Susannah Cahalan

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Susannah Cahalan
Susannah Cahalan.jpg
Cahalan in 2014
Born (1985-01-30) January 30, 1985 (age 35)
NationalityAmerican
Occupationjournalist, author
Notable work
Brain on Fire
Spouse(s)Stephen Grywalski (m. 2015)

Susannah Cahalan (born January 30, 1985) is an American journalist and author, known for writing the memoir Brain on Fire, about her hospitalization with a rare auto-immune disease, anti-NMDA receptor encephalitis.[1][2][3] She has worked for the New York Post.[4]

A feature film based on her memoir was released in June 2016 on Netflix. Chloë Grace Moretz played the role of Cahalan.[5][6]

External video
video icon Q&A interview with Cahalan on The Great Pretender, November 10, 2019, C-SPAN

In 2019, Cahalan's second book was published, The Great Pretender: The Undercover Mission That Changed Our Understanding of Madness. In the work she accuses prominent psychologist David Rosenhan of fabricating the results of seminal research published in the journal "Science". Rosenhan's work demonstrated that staff working at psychiatric hospitals, including psychiatrists, could be easily misled to diagnose schizophrenia when individuals were perfectly sane and reported the mistreatment of patients in these facilities. Rosenhan was, himself, a participant in the research which involved test subjects ceasing to present symptoms of mental illness after admission to the hospital and then observing the manner in which they were treated by staff at the institutions. Cahalan was drawn to this study due to her own experiences with being improperly diagnosed with mental illness, but as she researched Rosenhan and his activity, she began to find contradictions in his work that made her question the validity of his experiment.[7][8]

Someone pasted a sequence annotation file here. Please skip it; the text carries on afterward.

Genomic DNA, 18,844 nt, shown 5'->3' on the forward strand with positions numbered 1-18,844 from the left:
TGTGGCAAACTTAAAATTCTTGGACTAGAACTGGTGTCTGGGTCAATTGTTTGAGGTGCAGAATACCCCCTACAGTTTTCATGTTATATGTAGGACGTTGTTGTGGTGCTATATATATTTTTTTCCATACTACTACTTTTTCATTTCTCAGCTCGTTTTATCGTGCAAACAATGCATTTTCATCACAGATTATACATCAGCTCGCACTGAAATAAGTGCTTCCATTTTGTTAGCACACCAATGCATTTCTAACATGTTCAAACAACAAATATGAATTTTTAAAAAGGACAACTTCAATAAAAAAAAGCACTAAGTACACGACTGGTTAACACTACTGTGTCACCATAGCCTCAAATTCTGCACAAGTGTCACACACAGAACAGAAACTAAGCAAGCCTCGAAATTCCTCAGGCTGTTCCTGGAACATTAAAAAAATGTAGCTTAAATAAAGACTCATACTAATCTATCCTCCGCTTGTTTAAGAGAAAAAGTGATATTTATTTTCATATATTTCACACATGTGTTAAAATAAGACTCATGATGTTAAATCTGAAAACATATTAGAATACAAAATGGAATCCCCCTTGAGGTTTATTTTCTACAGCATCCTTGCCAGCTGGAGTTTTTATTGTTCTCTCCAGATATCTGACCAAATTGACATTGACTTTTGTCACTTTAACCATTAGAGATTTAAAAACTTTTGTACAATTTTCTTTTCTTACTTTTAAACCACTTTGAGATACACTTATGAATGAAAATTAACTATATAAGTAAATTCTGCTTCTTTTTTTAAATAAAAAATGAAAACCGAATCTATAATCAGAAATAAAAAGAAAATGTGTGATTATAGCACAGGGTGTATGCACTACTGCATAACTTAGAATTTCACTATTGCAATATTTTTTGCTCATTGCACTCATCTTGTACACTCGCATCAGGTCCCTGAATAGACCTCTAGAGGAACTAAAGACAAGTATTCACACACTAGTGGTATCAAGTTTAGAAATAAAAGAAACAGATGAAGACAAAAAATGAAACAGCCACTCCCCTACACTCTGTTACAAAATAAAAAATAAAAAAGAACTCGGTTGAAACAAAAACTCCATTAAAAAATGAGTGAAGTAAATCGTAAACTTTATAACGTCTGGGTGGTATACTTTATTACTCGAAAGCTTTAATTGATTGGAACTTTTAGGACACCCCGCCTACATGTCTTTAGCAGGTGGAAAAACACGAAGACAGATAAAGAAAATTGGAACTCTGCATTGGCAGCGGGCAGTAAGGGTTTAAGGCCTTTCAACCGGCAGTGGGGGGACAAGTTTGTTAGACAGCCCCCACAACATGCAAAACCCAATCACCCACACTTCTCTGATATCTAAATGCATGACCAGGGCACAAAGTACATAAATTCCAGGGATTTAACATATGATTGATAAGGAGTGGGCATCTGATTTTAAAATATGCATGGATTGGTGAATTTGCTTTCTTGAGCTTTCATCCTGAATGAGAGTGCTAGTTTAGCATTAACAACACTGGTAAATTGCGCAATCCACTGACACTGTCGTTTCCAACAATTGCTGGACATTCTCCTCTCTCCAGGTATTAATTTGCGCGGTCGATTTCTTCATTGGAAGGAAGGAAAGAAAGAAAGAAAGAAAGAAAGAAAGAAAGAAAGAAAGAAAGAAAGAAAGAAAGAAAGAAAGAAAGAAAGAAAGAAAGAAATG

See also[edit]

References[edit]

  1. ^ "'Brain on Fire' by Susannah Cahalan". AAMCNews. Retrieved 4 September 2016.
  2. ^ Kahn, Jennifer. "Under Attack: One Woman's Terrifying Battle With an Auto-Immune Disease". oprah.com. Retrieved July 30, 2015.
  3. ^ Cadwalladr, Carole (January 13, 2013). "Susannah Cahalan: 'What I remember most vividly is, the fear and anger'". The Guardian. Retrieved 30 July 2015.
  4. ^ "A Young Reporter Chronicles Her 'Brain On Fire'". Fresh Air. NPR. November 14, 2012. Retrieved July 30, 2015.
  5. ^ Brain on Fire (2016) on IMDb
  6. ^ Kilday, Gregg (July 13, 2015). "Broad Green to Produce Chloe Grace Moretz Starrer 'Brain on Fire'". The Hollywood Reporter. Retrieved July 19, 2015.
  7. ^ Eakin, Emily (November 2, 2019). "Her Illness Was Misdiagnosed as Madness. Now Susannah Cahalan Takes On Madness in Medicine". The New York Times. Retrieved November 17, 2019.
  8. ^ Rowe, Elizabeth (November 5, 2019). "Susannah Cahalan on The Great Pretender, Brain on Fire, and the Changing Field of Psychiatry". BOOKish. Retrieved November 17, 2019.

External links[edit]